When does a blog think it’s a blog, but really it isn’t? TechCrunch’s Michael Arrington and Zoli Erdos are pointing the finger at the Google Blog, asking if it truly is a blog. Why? Because they don’t allow comments.
Michael Arrington said it well:
“I believe the term “blog” means more than an online journal. I believe a blog is a conversation. People go to blogs to read AND write, not just consume. We’ve allowed comments here on TechCrunch since it started. At times, user comments can be painful to deal with. But they also keep the writer honest, and make the content vastly more interesting.”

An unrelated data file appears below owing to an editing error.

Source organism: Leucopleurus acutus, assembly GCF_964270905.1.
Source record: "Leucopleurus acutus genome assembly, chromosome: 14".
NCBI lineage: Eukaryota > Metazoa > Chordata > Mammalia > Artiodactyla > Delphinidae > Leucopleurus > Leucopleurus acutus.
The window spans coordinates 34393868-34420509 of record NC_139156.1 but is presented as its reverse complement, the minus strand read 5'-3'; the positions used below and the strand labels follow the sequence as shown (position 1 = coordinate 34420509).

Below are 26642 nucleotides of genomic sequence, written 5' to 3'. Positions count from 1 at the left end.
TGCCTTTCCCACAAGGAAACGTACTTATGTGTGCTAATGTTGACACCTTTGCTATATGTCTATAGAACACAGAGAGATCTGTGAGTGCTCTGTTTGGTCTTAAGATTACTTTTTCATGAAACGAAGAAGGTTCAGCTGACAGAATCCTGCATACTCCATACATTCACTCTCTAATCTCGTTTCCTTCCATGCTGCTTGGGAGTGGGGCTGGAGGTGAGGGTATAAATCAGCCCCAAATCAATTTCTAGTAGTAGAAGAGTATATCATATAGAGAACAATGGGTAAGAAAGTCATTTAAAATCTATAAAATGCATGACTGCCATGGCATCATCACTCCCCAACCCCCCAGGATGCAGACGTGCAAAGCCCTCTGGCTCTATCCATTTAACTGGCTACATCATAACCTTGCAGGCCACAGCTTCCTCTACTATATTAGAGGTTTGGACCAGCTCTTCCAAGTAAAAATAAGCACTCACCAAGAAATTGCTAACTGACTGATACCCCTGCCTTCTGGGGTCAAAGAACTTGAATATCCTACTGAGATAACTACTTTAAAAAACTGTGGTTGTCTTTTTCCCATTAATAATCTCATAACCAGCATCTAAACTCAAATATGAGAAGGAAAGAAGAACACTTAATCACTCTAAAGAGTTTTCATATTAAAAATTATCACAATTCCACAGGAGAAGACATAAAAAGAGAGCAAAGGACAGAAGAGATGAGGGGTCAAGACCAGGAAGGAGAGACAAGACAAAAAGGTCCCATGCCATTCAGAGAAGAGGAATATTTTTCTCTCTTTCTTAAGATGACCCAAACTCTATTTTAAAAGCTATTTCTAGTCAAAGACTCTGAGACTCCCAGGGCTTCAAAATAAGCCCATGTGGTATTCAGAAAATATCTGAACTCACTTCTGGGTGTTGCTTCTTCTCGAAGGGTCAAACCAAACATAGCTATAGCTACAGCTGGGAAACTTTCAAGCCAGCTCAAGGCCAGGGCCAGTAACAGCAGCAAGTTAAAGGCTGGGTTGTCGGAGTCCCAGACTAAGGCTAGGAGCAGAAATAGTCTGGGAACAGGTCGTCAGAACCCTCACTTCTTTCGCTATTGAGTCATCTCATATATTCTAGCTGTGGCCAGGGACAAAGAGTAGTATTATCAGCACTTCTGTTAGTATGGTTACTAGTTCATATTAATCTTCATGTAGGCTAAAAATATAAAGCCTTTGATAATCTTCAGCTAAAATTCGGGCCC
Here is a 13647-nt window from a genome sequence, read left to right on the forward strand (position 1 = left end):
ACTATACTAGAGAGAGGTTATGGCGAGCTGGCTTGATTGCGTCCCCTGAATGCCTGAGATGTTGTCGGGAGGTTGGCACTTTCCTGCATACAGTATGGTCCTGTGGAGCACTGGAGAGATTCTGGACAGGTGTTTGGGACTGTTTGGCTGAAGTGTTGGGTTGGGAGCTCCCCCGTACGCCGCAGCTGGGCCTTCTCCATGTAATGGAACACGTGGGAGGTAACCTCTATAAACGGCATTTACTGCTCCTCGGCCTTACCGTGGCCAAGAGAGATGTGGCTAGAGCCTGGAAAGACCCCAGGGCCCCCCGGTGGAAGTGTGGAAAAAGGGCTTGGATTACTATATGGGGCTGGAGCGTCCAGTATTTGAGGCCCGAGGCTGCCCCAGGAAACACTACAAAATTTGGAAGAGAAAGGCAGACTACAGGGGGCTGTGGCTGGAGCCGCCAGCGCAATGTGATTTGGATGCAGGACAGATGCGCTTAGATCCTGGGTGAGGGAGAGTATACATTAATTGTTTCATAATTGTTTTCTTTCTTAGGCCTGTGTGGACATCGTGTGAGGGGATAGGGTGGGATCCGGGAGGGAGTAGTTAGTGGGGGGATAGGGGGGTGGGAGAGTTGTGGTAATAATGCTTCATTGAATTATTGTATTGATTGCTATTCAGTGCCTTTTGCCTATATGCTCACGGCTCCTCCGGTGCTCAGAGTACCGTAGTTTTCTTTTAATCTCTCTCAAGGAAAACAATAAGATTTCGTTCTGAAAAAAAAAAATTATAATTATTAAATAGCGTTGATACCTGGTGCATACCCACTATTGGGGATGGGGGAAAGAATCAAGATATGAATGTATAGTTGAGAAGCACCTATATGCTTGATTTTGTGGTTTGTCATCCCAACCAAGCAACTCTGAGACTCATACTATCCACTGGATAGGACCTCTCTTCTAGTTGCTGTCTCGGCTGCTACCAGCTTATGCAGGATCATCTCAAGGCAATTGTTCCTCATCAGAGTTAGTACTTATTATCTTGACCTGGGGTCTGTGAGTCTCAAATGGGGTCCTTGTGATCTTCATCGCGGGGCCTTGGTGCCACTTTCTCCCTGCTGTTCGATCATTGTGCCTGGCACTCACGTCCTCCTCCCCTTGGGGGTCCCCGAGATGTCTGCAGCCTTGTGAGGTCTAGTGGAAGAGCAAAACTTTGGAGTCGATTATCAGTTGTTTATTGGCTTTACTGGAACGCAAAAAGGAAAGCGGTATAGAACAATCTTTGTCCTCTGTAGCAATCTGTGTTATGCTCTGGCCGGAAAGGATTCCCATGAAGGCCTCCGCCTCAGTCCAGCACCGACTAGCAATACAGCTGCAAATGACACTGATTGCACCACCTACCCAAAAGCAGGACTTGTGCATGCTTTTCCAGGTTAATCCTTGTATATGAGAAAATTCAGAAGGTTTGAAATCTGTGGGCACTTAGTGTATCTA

“Should the definitions of ‘blog’ be revised to exclude journals that do not allow reader comments? Yeah, absolutely.”
Web managers and newspaper executives should take note. Newspaper folks sometimes think they’re hip to the Web by simply publishing or contributing to a blog without understanding that it is a much more interactive format.
Without the interactivity provided in the comments (and actually engaging readers), a blog becomes just another publishing platform, an easy way to produce regular pages with plain information on them. And there’s nothing really new or hip about that, is there?